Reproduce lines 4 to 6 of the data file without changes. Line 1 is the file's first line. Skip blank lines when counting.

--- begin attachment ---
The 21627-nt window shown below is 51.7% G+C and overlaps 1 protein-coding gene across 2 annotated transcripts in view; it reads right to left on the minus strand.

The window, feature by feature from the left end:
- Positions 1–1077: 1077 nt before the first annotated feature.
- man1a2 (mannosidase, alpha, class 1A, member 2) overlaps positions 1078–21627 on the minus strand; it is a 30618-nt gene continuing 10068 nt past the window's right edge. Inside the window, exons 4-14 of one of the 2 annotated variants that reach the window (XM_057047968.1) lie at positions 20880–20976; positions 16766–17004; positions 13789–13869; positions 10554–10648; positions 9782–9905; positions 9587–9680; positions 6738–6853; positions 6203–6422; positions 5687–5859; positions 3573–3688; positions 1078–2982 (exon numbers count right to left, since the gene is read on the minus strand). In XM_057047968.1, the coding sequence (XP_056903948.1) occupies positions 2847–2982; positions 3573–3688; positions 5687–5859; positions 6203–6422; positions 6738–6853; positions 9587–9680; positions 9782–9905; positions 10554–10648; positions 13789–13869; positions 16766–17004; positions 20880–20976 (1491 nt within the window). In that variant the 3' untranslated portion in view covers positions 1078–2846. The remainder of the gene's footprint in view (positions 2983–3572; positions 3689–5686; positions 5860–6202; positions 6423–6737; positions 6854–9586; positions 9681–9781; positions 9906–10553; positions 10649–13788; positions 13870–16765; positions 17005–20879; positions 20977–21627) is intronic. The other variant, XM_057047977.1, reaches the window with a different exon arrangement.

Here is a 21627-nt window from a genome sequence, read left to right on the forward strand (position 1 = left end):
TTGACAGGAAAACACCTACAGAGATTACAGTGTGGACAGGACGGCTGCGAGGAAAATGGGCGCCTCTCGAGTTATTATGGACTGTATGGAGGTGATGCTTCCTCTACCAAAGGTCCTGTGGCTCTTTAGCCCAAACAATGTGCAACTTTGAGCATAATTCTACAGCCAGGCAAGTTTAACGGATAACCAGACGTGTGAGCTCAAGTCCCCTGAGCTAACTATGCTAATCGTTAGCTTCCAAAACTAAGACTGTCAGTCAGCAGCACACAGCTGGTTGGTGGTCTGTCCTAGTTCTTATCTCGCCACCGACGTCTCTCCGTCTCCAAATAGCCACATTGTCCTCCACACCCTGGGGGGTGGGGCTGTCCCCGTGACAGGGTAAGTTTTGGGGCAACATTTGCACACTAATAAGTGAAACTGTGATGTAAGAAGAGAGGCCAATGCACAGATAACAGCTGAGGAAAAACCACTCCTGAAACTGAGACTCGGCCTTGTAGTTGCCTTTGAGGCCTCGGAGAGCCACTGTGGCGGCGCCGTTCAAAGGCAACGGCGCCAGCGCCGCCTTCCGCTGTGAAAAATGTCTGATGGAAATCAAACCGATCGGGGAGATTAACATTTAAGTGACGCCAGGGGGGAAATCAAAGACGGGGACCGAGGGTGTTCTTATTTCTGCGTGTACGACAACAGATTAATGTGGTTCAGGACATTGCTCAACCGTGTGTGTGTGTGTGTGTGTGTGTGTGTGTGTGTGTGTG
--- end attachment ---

- man1a2 (mannosidase, alpha, class 1A, member 2) overlaps positions 1078–21627 on the minus strand; it is a 30618-nt gene continuing 10068 nt past the window's right edge. Inside the window, exons 4-14 of one of the 2 annotated variants that reach the window (XM_057047968.1) lie at positions 20880–20976; positions 16766–17004; positions 13789–13869; positions 10554–10648; positions 9782–9905; positions 9587–9680; positions 6738–6853; positions 6203–6422; positions 5687–5859; positions 3573–3688; positions 1078–2982 (exon numbers count right to left, since the gene is read on the minus strand). In XM_057047968.1, the coding sequence (XP_056903948.1) occupies positions 2847–2982; positions 3573–3688; positions 5687–5859; positions 6203–6422; positions 6738–6853; positions 9587–9680; positions 9782–9905; positions 10554–10648; positions 13789–13869; positions 16766–17004; positions 20880–20976 (1491 nt within the window). In that variant the 3' untranslated portion in view covers positions 1078–2846. The remainder of the gene's footprint in view (positions 2983–3572; positions 3689–5686; positions 5860–6202; positions 6423–6737; positions 6854–9586; positions 9681–9781; positions 9906–10553; positions 10649–13788; positions 13870–16765; positions 17005–20879; positions 20977–21627) is intronic. The other variant, XM_057047977.1, reaches the window with a different exon arrangement.

Here is a 21627-nt window from a genome sequence, read left to right on the forward strand (position 1 = left end):
TTGACAGGAAAACACCTACAGAGATTACAGTGTGGACAGGACGGCTGCGAGGAAAATGGGCGCCTCTCGAGTTATTATGGACTGTATGGAGGTGATGCTTCCTCTACCAAAGGTCCTGTGGCTCTTTAGCCCAAACAATGTGCAACTTTGAGCATAATTCTACAGCCAGGCAAGTTTAACGGATAACCAGACGTGTGAGCTCAAGTCCCCTGAGCTAACTATGCTAATCGTTAGCTTCCAAAACTAAGACTGTCAGTCAGCAGCACACAGCTGGTTGGTGGTCTGTCCTAGTTCTTATCTCGCCACCGACGTCTCTCCGTCTCCAAATAGCCACATTGTCCTCCACACCCTGGGGGGTGGGGCTGTCCCCGTGACAGGGTAAGTTTTGGGGCAACATTTGCACACTAATAAGTGAAACTGTGATGTAAGAAGAGAGGCCAATGCACAGATAACAGCTGAGGAAAAACCACTCCTGAAACTGAGACTCGGCCTTGTAGTTGCCTTTGAGGCCTCGGAGAGCCACTGTGGCGGCGCCGTTCAAAGGCAACGGCGCCAGCGCCGCCTTCCGCTGTGAAAAATGTCTGATGGAAATCAAACCGATCGGGGAGATTAACATTTAAGTGACGCCAGGGGGGAAATCAAAGACGGGGACCGAGGGTGTTCTTATTTCTGCGTGTACGACAACAGATTAATGTGGTTCAGGACATTGCTCAACCGTGTGTGTGTGTGTGTGTGTGTGTGTGTGTGTGTGTGTG